Are antioxidants a cure-all?

This article, entitled "Are antioxidants a cure-all?" comes from partner site Best Food Facts.

We hear so much lately about “super foods,” and often antioxidants are associated with these types of foods. So what exactly are antioxidants and do we need them to stay healthy? Best Food Facts registered dietitian Sarah Downs breaks down the science and benefits associated with antioxidants.

What are antioxidants?

Before we can define what antioxidants are, we must first know what free radicals are. Free radicals are formed when certain molecules interact with oxygen. Their biggest danger to the human body is the potential for them to react with cellular components like DNA or the cell membrane, causing cells to function poorly or die. This damage to cells may initiate the early stages of cancer and heart disease. Free radicals are also suspect in the development of Alzheimer's disease, arthritis, cataracts, diabetes, kidney disease, and age-related blindness.

Antioxidants are natural compounds found in some foods that help neutralize free radicals in our bodies.

There are many different substances that can act as antioxidants and those that are most familiar are vitamin C, vitamin E, beta-carotene, and other related carotenoids, along with the minerals selenium and manganese. There’s also glutathione, coenzyme Q10, lipoic acid, flavonoids, phenols, polyphenols, phytoestrogens, and many more. It’s important to note that each antioxidant has a different chemical and biological behavior and therefore plays a different role.

Are antioxidants important for health?

While we know that free radicals are contributors to many different chronic diseases, this doesn’t automatically mean that antioxidants will fix the problem. Currently, the research is inconclusive for most antioxidants; however, there is significant evidence that suggests eating whole fruits, vegetables and whole grains -- that all are full of antioxidants -- provides protection against many chronic diseases and aging.

Are added antioxidants as effective as those that occur naturally?

Often, vitamins like C, A, and E are added to foods. There is no physiological difference between these added antioxidants and those that occur naturally in foods. However, there’s no evidence that taking an antioxidant dietary supplement works as well as antioxidants found in foods. Moderation is key with supplements as they can be too much of a good thing. With food products, it is extremely difficult to consume an excess amount of antioxidants.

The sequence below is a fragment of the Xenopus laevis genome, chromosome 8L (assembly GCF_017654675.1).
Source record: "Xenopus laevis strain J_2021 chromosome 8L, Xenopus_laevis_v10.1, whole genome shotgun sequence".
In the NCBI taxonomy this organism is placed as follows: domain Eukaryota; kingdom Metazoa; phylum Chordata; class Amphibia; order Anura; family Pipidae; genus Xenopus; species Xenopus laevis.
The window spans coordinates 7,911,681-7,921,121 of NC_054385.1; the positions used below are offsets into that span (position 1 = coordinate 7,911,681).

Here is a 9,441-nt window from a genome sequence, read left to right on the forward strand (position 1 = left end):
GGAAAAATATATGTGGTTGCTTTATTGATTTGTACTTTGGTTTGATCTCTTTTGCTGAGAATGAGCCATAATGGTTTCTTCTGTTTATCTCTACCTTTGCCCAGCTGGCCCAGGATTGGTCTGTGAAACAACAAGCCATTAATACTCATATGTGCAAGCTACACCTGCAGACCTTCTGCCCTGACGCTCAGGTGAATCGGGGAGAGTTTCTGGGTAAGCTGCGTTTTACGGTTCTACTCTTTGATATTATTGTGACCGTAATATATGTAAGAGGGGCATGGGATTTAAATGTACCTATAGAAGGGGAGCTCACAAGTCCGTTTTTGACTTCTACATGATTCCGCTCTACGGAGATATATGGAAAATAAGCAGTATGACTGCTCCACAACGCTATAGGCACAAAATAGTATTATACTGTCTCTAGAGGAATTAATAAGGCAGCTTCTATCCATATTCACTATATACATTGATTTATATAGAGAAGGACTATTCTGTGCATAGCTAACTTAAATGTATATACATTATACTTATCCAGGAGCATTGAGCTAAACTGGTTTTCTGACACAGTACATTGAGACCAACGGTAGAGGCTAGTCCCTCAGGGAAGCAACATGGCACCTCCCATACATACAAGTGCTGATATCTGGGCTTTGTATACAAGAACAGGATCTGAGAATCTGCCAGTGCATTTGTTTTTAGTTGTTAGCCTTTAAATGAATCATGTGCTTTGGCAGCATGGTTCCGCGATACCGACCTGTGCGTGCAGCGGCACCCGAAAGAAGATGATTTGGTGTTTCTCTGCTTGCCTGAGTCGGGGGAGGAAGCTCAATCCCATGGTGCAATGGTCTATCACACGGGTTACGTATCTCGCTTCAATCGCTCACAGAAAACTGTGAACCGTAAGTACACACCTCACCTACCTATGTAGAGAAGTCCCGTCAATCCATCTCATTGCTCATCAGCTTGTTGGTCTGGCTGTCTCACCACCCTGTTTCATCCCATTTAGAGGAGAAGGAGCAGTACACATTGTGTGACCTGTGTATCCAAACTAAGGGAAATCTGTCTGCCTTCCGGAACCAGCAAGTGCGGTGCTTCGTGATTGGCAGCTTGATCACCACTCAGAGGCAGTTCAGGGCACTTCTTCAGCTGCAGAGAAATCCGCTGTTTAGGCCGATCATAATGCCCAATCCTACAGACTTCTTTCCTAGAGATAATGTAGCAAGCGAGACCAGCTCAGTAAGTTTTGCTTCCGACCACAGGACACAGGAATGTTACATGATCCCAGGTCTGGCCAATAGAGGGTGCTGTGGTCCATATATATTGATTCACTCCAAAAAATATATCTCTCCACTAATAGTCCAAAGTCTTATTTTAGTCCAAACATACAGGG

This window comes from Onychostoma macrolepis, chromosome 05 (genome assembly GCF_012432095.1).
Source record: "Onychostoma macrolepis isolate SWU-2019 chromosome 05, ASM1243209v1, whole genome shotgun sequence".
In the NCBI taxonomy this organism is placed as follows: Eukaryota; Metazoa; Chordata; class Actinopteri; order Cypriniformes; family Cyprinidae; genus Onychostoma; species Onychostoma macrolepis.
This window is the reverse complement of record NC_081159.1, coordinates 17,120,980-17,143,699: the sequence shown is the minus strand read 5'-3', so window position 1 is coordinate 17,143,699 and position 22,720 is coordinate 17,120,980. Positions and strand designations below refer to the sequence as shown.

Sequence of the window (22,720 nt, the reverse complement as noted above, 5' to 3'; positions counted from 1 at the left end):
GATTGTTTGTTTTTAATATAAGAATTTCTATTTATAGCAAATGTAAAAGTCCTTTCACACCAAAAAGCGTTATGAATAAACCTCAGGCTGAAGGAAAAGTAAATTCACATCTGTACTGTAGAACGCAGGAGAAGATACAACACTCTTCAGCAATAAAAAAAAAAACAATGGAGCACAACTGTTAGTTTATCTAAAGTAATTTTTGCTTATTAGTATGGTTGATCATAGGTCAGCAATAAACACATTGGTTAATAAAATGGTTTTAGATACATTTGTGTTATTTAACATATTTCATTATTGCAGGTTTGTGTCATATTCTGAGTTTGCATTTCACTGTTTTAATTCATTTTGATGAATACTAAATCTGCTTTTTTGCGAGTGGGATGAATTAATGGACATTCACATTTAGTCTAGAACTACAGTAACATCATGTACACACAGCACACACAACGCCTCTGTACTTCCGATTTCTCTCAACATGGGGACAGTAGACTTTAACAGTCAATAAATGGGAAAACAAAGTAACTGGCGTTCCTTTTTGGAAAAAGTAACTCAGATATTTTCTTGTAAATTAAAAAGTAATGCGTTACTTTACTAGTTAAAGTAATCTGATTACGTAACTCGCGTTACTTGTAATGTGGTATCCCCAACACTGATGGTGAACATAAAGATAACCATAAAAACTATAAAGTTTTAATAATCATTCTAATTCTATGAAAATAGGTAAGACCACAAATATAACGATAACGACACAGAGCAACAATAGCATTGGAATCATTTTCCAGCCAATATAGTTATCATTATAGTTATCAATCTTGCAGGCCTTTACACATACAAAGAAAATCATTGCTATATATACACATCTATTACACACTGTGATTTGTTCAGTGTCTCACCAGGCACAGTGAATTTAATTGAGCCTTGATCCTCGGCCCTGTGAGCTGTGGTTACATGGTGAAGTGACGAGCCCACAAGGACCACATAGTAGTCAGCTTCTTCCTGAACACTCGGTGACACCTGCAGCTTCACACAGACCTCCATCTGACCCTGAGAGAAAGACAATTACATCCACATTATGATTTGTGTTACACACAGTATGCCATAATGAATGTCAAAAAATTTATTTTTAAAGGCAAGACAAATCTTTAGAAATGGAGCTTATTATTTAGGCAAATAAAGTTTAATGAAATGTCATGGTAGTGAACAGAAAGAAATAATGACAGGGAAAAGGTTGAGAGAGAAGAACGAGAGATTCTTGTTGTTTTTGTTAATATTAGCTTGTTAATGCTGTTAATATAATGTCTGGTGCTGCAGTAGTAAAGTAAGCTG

Do antioxidant lose their protective properties when cooked?

Depending on the food, cooking temperatures and methods can sometimes increase or decrease antioxidant levels. For example, lycopene in tomatoes remains fairly stable regardless of cooking temperatures, while beta-carotene levels decrease. The important thing is that you eat antioxidant-rich foods -- raw, baked, boiled, and steamed are all great choices!

Is there a specific amount of antioxidants I need to consume each day?

There is no set recommended daily allowanced (RDA) for antioxidants, but most health professionals will agree that making sure at least half of the plate at each meal is fruits and vegetables…which have lots of antioxidants in them!

What foods are the best sources for antioxidants?

The best antioxidant sources are fruits and vegetables, as well as products derived from plants. Great antioxidant sources include berries, green-leafy vegetables, legumes, beans and whole grains.

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Best Food Facts
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